The formation of PDM was denounced rapidly by many of the 22 parties that allegedly joined the movement. Some of the leaders of these parties were quoted in the press by saying that contrary to the announcement by Kiraitu Murungi, none of the 22 parties affiliated to PNU had joined the movement. They pointed out that claims by Kiraitu Murungi in his prepared statement were false, saying that PDM was a movement of a few people who wanted to force it on others. Asked to comment on the relationship between PDM and Ford-K, the chairman Musikari Kombo said the party would only form a coalition with others after the 2912 elections. Musikari Kombo has gone ahead to endorse Eugene Wamalwa for 2012 presidential elections. Narc-K secretary general and Garsen MP Danson Mungatana, an ardent supporter of Martha Karua said his party would not join PDM because it was led by people who were positioning themselves for the succession battle. Ikolomani MP Boni Khalwale, of New Ford-K, accused Kiraitu Murungi and PNU MPs who supported the formation of PDM of failing to consult affiliate parties before making the key announcement. At the end of the day, only few PNU elements were left holding on what never was. The KKK and PDM will go down in history as one of the short-lived political alliances in Kenya.

Some observers thought the PDM was a vehicle for Uhuru Kenyatta and William Ruto more than Kalonzo Musyoka and George Saitoti. It now appears that as we move towards the referendum, the PDM will be dumped in the scrap yard of political outfits. Others also thought that Uhuru Kenyatta and William Ruto were engaged in a personal crusade, especially given the fact that they have gone to court demanding that their names be removed from the list that was handed to The Hague, of perpetrators of the post election violence. It is not lost to observers that there are some in PNU and ODM who will happily step in to inherit the positions that the two hold in the cabinet.  Given that Uhuru Kenyatta and William Ruto have taken different routes on the referendum, with Uhuru Kenyatta supporting yes note, and Ruto supporting a No vote, it is evident that we might have just seen the last of the KKK and PDM.

Prof. Maurice Amutabi teaches history at Central Washington University, Ellensburg, USA.

E-mail: Amutabi@yahoo.com

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About African Interdisciplinary Studies Association Website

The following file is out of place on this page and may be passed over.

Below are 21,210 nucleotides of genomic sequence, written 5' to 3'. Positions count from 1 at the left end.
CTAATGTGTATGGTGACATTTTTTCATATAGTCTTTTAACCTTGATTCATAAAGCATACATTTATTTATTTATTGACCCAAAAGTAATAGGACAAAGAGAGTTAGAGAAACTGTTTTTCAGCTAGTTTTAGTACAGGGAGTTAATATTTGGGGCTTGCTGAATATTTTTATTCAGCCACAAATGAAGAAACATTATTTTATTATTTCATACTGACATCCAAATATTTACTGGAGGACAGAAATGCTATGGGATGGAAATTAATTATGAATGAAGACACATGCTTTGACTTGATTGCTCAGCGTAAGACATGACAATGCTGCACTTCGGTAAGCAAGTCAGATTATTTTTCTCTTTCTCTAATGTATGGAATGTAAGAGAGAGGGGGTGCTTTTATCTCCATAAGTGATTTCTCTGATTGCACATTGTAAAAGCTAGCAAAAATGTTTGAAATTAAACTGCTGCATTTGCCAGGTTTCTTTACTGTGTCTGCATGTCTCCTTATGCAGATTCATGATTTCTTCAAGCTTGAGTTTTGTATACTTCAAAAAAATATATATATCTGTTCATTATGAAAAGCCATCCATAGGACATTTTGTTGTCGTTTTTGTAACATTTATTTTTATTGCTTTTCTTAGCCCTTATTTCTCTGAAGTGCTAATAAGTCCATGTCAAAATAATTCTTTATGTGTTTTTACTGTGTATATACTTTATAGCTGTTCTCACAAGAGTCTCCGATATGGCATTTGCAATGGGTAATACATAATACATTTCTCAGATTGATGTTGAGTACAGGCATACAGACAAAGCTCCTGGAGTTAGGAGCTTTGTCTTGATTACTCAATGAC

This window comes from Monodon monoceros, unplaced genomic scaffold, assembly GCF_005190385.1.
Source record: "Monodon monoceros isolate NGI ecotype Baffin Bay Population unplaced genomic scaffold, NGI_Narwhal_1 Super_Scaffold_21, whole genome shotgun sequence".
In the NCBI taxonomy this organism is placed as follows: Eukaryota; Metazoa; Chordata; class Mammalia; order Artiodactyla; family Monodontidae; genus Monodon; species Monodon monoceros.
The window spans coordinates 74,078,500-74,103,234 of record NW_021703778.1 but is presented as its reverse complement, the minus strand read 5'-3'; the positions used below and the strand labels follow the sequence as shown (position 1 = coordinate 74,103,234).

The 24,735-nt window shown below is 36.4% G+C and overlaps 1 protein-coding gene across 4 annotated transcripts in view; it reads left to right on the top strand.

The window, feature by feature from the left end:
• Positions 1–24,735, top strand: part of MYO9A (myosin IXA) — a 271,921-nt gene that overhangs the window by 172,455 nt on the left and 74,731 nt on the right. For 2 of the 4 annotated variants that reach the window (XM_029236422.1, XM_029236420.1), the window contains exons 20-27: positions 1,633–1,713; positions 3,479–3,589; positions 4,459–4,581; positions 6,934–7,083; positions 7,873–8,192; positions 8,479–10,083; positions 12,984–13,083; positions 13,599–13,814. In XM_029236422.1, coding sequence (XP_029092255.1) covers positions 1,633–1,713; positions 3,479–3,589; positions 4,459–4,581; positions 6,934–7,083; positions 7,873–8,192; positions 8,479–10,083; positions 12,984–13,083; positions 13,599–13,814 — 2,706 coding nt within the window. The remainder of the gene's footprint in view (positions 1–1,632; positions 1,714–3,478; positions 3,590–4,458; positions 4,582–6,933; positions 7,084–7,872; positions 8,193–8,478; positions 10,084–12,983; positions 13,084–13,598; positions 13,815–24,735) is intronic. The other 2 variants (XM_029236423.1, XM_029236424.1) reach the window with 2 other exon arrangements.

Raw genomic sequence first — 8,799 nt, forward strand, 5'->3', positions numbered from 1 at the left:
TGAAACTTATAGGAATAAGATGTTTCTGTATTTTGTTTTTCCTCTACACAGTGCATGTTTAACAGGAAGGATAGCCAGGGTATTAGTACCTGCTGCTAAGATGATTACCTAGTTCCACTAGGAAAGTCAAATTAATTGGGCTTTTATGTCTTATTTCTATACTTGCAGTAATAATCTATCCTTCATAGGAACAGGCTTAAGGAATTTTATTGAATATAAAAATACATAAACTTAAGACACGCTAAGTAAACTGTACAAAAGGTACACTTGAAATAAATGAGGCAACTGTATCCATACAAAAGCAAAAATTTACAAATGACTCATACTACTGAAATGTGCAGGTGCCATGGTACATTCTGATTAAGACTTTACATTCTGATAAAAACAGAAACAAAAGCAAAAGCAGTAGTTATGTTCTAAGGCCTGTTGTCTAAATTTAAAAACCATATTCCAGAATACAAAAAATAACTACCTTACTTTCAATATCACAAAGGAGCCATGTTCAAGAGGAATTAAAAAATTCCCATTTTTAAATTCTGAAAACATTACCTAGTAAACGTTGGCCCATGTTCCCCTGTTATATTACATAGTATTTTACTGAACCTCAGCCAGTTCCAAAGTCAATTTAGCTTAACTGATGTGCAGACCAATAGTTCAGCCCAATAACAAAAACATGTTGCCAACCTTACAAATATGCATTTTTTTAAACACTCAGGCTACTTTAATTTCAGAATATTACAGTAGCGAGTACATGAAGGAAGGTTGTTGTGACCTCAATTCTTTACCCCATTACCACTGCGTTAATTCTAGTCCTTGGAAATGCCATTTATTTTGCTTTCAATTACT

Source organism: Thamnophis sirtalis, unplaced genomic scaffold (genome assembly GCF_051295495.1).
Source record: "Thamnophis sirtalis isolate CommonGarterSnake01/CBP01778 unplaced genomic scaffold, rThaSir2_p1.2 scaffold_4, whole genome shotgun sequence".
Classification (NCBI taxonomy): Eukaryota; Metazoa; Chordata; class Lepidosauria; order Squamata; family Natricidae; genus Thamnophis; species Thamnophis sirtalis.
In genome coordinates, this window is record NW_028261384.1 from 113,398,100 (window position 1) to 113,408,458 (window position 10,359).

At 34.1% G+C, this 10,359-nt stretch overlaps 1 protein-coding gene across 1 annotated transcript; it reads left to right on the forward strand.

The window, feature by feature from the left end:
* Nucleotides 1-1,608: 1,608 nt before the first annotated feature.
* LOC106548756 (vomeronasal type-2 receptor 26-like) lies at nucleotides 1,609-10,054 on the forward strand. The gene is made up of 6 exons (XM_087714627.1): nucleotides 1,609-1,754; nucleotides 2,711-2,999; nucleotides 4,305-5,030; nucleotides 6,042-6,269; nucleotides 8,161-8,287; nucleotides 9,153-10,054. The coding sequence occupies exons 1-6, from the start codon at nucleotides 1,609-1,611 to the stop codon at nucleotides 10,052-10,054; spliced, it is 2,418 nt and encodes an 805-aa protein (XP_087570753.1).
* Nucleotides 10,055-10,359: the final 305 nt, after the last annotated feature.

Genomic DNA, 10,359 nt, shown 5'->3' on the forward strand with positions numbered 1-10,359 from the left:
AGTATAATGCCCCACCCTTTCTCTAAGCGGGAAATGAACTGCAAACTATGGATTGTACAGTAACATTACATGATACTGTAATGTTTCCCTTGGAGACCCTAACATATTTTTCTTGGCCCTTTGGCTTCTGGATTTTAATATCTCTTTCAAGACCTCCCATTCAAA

Prof. Maurice Nyamanga Amutabi is President of African Interdisciplinary Studies Association (AISA), a pioneer professional associaiton bringing together members from all disciplines in Africa and abroad. He is a former Fulbright Scholar who previously worked as Deputy Vice Chancellor at Kisii University and also Director of Research and Professor in Peace and Strategic Studies at the Catholic University of Eastern Africa (CUEA), 2010-2013. He has previously taught at Central Washington University, USA (2005-2010) in African Studies Programme and Moi University (1992-2000) in the Department of Development Studies and other public universities in Kenya. Prof. Amutabi holds a PhD from the University of Illinois at Urbana-Champaign, USA in History and African Studies. He received his B.A (Hons) in 1989 in Political Science and History and M.A in 1991 from the University of Nairobi, Kenya. Maurice Amutabi is co-editor of Regime Change and Succession Politics in Africa: Five Decades of Misrule (with Shadrack Wanjala Nasong’o) – in 2013. Amutabi also co-edited Africa after Fifty Years: Retrospections and Reflections (with Toyin Falola and Sylvester Gundona) in 2012. Amutabi is the author of The NGO Factor in Africa: The Case of Arrested Development in Kenya (New York: Routledge, 2006). Amutabi is co-author of Nationalism and Democracy for People-Centered Development in Africa (Moi University Press, 2000). He has also co-authored Foundations of Adult Education in Africa (Cape Town/Hamburg: Pearson/UNESCO, 2005). He has written two novels, Because of Honor (a novel on Islam in Africa) and These Good People (a novel on corruption in Africa). Amutabi is also the author of Nakhamuma Stories (a collection of short stories from the Abaluyia community of western Kenya). His chapters have appeared in over thirty books. His articles have appeared in several refereed and reputable journals such as African Studies Review, African Contemporary Cultural Studies, Canadian Journal of African Studies, International Journal of Educational Development; and Jenda: A Journal of Culture and African Women Studies. Amutabi has made presentations at over one hundred national and international conferences. Amutabi is the Vice-President of the Kenya Studies and Scholars’ Association (KESSA), Kenya’s premier research and academic organization. He is the editor-in-chief of Kenya Studies Review and Eastern Africa Journal of Humanities and Sciences. Prof. Amutabi has conducted extensive research on many issues of development. He has taught courses on peace and conflict and gender and development. He teaches in the PhD and Masters Programme in the Institute of Peace and Security Studies at Kisii University. He enjoys blogging and writing and is an avid sports fan, but does not support any of team, preferring to support the team that plays well.